In connection with the spread of a new coronavirus infection (COVID-19), the World Health Organiza­tion declared a pandemic in 2020. This affected not only the economy and the health of our citizens but also made huge changes in the education process, including changing and expanding the scope of the human right to education. All educational organizations in the world, including Kazakhstan, were forced to switch to a remote mode of work, apply e-learning and distance education technologies to continue learning and main­tain the continuity of the educational process. The issue of methodological support of education and organi­zation of close interaction of the teacher (lecturer) with the student has become especially relevant with the urgent transition to distance learning.

How is the right to education realized in the context of a complicated sanitary and epidemiological situ­ation? What are the implications of this on the possibility of realizing the right to education in schools, col­leges and universities? What changes are being made to the relevant regulatory legal acts due to this situa­tion? To what extent is the right to education actually being realized in our country?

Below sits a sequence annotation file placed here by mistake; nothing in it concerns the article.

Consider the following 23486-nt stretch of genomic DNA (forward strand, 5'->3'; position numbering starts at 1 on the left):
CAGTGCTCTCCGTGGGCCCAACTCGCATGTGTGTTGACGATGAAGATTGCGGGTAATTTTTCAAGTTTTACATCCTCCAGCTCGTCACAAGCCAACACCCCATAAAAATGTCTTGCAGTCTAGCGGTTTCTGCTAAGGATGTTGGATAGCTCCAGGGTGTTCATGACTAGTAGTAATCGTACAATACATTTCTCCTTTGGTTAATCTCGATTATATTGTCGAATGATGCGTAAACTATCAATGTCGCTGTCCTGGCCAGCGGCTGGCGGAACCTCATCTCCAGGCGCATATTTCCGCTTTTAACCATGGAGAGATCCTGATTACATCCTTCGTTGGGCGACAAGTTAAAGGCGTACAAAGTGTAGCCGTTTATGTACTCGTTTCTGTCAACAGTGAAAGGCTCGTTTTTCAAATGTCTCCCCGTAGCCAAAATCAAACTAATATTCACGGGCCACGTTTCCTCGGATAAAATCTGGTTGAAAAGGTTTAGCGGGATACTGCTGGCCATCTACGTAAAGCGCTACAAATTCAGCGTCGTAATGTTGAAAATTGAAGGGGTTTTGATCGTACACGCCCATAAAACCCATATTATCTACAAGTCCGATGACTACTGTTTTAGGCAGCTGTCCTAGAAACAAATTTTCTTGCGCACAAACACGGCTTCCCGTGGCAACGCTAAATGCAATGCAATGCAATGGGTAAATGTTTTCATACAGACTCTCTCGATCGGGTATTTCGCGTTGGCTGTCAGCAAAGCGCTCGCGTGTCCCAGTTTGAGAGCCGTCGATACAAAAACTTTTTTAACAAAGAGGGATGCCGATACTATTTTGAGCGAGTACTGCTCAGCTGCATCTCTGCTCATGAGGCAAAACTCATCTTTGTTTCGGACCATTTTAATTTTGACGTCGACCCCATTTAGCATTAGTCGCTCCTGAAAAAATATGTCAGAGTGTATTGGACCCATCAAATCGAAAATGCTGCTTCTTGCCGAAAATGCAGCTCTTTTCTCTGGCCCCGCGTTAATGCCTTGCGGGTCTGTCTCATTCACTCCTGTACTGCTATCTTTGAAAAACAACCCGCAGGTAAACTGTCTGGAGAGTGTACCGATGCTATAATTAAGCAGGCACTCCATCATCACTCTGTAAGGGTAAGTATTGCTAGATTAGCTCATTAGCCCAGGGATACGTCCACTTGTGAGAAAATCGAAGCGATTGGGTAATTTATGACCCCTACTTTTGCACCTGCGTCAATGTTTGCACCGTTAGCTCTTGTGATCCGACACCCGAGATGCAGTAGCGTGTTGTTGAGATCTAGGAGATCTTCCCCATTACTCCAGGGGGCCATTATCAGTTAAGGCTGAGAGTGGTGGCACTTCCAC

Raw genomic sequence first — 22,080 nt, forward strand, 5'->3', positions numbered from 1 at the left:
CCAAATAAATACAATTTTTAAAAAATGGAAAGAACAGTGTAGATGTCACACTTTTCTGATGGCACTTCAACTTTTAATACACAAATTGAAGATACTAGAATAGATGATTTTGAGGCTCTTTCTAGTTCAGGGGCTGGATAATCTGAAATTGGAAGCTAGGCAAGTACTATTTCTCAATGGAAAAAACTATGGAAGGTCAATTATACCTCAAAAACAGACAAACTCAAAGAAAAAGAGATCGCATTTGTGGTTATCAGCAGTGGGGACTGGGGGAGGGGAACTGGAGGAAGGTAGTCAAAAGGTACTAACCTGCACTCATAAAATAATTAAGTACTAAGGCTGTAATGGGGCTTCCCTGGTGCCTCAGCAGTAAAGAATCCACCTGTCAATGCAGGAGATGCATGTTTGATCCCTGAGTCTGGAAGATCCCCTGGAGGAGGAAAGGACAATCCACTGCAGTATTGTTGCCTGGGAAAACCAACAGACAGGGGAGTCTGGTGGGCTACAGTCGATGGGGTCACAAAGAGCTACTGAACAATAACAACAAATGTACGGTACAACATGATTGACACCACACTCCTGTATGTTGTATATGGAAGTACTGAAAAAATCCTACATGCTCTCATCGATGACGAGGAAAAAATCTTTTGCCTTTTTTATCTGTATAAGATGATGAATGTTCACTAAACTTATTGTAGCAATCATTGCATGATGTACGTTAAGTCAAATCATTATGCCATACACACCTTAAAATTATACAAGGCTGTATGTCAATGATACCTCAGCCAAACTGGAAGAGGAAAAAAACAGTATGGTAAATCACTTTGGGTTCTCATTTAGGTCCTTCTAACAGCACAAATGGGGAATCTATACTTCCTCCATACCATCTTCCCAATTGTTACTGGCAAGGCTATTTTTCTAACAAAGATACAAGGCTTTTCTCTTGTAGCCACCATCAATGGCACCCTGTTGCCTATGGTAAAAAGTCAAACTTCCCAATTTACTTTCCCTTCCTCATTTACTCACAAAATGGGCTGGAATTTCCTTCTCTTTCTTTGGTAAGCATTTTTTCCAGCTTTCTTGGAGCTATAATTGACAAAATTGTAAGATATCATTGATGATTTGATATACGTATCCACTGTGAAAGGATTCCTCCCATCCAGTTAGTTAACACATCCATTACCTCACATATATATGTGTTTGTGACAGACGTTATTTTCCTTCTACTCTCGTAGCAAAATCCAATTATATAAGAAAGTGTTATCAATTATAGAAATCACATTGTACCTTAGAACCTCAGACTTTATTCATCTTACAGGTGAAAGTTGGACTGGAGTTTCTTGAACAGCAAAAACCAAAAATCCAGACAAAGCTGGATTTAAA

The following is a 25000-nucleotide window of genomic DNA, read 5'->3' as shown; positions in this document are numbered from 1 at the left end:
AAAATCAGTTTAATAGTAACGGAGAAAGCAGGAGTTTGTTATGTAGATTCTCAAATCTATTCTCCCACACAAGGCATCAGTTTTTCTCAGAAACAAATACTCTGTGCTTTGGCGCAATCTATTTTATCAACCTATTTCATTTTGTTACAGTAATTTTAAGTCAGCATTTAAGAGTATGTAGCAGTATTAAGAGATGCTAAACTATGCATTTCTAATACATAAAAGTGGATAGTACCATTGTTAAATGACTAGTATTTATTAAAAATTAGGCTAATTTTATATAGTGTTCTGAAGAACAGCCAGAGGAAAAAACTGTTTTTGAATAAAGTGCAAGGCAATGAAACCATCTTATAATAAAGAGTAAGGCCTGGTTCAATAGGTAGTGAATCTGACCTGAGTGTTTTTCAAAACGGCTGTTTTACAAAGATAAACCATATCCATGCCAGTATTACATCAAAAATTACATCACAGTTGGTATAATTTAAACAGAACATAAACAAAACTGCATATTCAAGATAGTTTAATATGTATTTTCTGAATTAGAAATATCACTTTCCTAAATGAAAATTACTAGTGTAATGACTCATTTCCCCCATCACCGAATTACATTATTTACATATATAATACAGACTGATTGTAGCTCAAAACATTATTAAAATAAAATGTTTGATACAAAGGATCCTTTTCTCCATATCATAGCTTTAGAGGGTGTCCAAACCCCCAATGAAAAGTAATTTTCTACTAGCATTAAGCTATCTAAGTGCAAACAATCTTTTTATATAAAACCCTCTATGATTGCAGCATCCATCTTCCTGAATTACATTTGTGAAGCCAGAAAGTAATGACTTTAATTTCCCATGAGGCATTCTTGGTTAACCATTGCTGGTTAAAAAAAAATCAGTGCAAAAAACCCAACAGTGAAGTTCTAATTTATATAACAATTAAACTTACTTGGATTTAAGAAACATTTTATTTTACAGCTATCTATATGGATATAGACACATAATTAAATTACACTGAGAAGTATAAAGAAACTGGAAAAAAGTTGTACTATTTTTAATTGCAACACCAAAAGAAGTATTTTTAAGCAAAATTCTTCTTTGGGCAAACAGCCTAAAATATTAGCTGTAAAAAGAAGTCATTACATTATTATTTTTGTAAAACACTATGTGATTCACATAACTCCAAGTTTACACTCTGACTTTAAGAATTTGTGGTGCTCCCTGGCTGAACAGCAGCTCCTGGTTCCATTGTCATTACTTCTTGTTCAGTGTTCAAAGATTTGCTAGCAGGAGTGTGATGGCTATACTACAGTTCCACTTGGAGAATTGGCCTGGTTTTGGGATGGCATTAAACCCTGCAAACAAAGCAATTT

Methods and materials

When writing a scientific article, general scientific methods were used, such as analysis, synthesis, gen­eralization in the study of the accessibility of the right to education when switching to a distance learning format; methods of empirical research when comparing the traditional format of education with distance learning. Also sociological methods such as observing distance teaching, polling the opinions of recipients of educational services were applyed.

Results

First of all, we would like to touch upon the very definition of the word “Education”. What it is? What does it mean? What functions does it perform?